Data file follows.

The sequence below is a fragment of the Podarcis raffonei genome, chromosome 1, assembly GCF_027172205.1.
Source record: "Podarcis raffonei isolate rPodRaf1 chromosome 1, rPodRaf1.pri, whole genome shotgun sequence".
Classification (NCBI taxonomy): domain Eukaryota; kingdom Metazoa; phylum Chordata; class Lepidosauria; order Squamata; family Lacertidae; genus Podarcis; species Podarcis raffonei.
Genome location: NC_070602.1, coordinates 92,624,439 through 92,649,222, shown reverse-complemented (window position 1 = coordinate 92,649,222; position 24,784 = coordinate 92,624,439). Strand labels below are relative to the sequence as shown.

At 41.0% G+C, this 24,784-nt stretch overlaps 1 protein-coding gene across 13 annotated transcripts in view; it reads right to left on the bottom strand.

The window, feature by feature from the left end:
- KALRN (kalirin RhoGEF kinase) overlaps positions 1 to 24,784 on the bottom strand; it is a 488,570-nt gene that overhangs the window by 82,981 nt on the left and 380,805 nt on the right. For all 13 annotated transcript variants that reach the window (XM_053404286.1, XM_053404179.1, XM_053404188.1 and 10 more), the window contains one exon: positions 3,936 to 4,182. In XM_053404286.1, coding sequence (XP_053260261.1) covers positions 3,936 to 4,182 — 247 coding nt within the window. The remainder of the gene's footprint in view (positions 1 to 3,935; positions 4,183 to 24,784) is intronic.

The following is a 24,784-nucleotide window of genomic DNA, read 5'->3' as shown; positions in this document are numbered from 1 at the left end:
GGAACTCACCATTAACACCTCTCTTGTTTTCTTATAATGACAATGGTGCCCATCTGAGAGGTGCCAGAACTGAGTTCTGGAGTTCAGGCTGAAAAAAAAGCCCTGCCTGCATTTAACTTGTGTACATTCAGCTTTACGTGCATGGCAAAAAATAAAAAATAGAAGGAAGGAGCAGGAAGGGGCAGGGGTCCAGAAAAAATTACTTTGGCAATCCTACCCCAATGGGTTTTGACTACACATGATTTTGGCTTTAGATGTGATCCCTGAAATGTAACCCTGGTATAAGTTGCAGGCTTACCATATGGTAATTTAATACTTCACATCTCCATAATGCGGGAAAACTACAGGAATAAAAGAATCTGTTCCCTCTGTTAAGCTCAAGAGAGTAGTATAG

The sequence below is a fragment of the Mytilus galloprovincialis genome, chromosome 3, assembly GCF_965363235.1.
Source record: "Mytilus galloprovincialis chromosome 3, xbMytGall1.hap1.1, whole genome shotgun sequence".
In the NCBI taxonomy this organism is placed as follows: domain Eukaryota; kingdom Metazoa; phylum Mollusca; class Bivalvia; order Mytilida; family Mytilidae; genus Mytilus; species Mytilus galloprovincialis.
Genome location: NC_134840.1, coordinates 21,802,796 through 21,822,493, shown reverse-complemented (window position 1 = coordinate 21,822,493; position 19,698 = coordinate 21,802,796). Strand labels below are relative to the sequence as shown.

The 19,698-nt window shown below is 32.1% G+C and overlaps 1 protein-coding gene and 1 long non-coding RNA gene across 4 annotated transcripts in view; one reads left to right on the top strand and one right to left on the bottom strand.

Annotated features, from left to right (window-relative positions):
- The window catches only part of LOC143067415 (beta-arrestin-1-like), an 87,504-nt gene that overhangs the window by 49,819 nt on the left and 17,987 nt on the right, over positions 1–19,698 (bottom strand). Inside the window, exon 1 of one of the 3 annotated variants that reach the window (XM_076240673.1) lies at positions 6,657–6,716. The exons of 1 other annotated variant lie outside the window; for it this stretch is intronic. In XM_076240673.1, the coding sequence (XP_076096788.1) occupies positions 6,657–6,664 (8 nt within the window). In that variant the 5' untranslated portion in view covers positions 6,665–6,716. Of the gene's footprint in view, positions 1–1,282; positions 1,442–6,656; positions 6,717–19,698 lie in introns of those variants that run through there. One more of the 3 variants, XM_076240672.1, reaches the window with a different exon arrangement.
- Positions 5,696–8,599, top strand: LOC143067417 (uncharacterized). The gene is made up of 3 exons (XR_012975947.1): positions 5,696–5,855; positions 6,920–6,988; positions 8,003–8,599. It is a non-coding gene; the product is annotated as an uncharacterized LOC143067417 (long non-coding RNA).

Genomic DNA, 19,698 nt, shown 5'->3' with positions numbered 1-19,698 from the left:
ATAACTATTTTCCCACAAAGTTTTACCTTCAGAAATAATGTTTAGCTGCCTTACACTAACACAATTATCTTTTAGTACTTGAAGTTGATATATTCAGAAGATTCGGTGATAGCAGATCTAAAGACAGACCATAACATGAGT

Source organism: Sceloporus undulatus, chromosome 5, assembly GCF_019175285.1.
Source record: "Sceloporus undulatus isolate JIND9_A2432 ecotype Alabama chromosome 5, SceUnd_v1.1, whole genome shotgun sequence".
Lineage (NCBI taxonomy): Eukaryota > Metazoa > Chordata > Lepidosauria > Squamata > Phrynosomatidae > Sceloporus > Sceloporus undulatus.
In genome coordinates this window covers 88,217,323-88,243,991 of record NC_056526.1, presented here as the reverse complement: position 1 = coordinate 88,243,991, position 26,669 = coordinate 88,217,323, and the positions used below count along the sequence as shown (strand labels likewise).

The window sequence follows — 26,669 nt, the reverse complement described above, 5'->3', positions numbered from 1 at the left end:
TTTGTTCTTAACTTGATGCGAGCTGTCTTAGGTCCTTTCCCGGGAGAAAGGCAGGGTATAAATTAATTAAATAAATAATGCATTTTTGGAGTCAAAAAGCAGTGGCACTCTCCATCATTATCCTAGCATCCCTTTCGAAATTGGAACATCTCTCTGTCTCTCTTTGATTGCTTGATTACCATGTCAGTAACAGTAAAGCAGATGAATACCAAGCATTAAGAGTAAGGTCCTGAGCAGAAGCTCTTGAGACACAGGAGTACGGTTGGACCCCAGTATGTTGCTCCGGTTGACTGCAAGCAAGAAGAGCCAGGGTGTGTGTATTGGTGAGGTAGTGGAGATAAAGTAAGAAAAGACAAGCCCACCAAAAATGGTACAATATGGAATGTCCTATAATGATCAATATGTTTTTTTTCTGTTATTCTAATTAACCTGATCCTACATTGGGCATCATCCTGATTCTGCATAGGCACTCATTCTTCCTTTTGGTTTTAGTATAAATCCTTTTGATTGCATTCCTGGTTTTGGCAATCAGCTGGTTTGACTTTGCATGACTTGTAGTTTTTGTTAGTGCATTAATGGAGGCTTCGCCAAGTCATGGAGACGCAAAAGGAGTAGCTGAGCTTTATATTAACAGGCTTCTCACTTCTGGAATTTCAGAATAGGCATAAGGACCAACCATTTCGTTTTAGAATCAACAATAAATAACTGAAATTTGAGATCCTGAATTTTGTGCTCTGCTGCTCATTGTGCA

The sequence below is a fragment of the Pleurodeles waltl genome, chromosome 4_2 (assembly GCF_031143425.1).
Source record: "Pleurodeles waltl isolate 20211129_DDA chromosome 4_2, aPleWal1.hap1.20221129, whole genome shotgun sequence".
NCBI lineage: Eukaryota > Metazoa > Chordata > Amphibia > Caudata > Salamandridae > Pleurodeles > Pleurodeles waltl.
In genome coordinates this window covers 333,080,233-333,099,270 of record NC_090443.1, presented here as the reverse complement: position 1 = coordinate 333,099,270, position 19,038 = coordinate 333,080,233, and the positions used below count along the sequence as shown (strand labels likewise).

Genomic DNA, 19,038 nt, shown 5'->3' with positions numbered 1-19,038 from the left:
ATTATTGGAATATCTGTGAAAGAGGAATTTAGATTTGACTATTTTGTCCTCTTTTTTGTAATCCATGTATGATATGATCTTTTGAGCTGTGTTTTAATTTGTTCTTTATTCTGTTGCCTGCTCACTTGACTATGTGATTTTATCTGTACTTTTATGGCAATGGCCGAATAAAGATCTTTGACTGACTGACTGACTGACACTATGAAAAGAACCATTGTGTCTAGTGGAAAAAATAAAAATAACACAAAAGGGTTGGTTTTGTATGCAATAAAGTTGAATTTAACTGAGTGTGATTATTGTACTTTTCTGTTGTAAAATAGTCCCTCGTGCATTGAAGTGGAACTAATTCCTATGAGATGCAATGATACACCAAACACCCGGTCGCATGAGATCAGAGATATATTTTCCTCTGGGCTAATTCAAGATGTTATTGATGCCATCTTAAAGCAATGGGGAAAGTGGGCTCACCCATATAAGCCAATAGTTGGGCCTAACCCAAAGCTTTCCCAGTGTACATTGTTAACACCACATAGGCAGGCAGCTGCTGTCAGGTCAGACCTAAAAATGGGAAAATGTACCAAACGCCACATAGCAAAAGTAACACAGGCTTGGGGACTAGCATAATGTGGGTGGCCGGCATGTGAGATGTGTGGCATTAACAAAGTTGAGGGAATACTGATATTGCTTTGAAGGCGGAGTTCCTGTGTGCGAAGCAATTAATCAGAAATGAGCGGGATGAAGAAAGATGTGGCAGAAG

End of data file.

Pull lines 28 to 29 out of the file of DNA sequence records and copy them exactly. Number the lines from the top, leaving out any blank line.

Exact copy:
NCBI lineage: Eukaryota > Metazoa > Chordata > Amphibia > Caudata > Salamandridae > Pleurodeles > Pleurodeles waltl.
In genome coordinates this window covers 333,080,233-333,099,270 of record NC_090443.1, presented here as the reverse complement: position 1 = coordinate 333,099,270, position 19,038 = coordinate 333,080,233, and the positions used below count along the sequence as shown (strand labels likewise).